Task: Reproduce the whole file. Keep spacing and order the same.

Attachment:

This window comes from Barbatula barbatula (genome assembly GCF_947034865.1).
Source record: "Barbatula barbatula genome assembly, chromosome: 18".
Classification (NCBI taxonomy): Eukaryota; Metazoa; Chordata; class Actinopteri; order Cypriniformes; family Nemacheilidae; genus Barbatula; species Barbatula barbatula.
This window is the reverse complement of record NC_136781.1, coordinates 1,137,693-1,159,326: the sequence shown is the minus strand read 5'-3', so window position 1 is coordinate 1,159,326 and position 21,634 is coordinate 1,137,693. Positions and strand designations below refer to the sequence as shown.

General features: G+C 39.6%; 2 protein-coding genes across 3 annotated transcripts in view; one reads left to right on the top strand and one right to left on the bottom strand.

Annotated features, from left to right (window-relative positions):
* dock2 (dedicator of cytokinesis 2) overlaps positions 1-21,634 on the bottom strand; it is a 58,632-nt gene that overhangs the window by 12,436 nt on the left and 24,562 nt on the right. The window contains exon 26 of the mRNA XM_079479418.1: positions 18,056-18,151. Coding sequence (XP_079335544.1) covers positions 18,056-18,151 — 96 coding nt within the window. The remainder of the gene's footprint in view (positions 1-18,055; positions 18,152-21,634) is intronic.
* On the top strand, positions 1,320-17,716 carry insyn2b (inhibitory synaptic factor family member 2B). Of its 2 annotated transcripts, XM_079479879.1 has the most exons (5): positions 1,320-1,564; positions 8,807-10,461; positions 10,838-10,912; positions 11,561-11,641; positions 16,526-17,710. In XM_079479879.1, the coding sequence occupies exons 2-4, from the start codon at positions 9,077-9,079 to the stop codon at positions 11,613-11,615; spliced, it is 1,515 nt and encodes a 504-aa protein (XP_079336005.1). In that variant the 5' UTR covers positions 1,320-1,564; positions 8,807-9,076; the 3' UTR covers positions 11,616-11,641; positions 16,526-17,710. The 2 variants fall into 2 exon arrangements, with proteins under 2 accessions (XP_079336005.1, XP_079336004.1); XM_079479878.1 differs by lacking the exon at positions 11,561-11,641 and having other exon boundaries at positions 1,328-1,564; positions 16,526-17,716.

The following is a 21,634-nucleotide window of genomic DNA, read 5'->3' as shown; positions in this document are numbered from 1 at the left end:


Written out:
This window comes from Barbatula barbatula (genome assembly GCF_947034865.1).
Source record: "Barbatula barbatula genome assembly, chromosome: 18".
Classification (NCBI taxonomy): Eukaryota; Metazoa; Chordata; class Actinopteri; order Cypriniformes; family Nemacheilidae; genus Barbatula; species Barbatula barbatula.
This window is the reverse complement of record NC_136781.1, coordinates 1,137,693-1,159,326: the sequence shown is the minus strand read 5'-3', so window position 1 is coordinate 1,159,326 and position 21,634 is coordinate 1,137,693. Positions and strand designations below refer to the sequence as shown.

General features: G+C 39.6%; 2 protein-coding genes across 3 annotated transcripts in view; one reads left to right on the top strand and one right to left on the bottom strand.

Annotated features, from left to right (window-relative positions):
* dock2 (dedicator of cytokinesis 2) overlaps positions 1-21,634 on the bottom strand; it is a 58,632-nt gene that overhangs the window by 12,436 nt on the left and 24,562 nt on the right. The window contains exon 26 of the mRNA XM_079479418.1: positions 18,056-18,151. Coding sequence (XP_079335544.1) covers positions 18,056-18,151 — 96 coding nt within the window. The remainder of the gene's footprint in view (positions 1-18,055; positions 18,152-21,634) is intronic.
* On the top strand, positions 1,320-17,716 carry insyn2b (inhibitory synaptic factor family member 2B). Of its 2 annotated transcripts, XM_079479879.1 has the most exons (5): positions 1,320-1,564; positions 8,807-10,461; positions 10,838-10,912; positions 11,561-11,641; positions 16,526-17,710. In XM_079479879.1, the coding sequence occupies exons 2-4, from the start codon at positions 9,077-9,079 to the stop codon at positions 11,613-11,615; spliced, it is 1,515 nt and encodes a 504-aa protein (XP_079336005.1). In that variant the 5' UTR covers positions 1,320-1,564; positions 8,807-9,076; the 3' UTR covers positions 11,616-11,641; positions 16,526-17,710. The 2 variants fall into 2 exon arrangements, with proteins under 2 accessions (XP_079336005.1, XP_079336004.1); XM_079479878.1 differs by lacking the exon at positions 11,561-11,641 and having other exon boundaries at positions 1,328-1,564; positions 16,526-17,716.

The following is a 21,634-nucleotide window of genomic DNA, read 5'->3' as shown; positions in this document are numbered from 1 at the left end: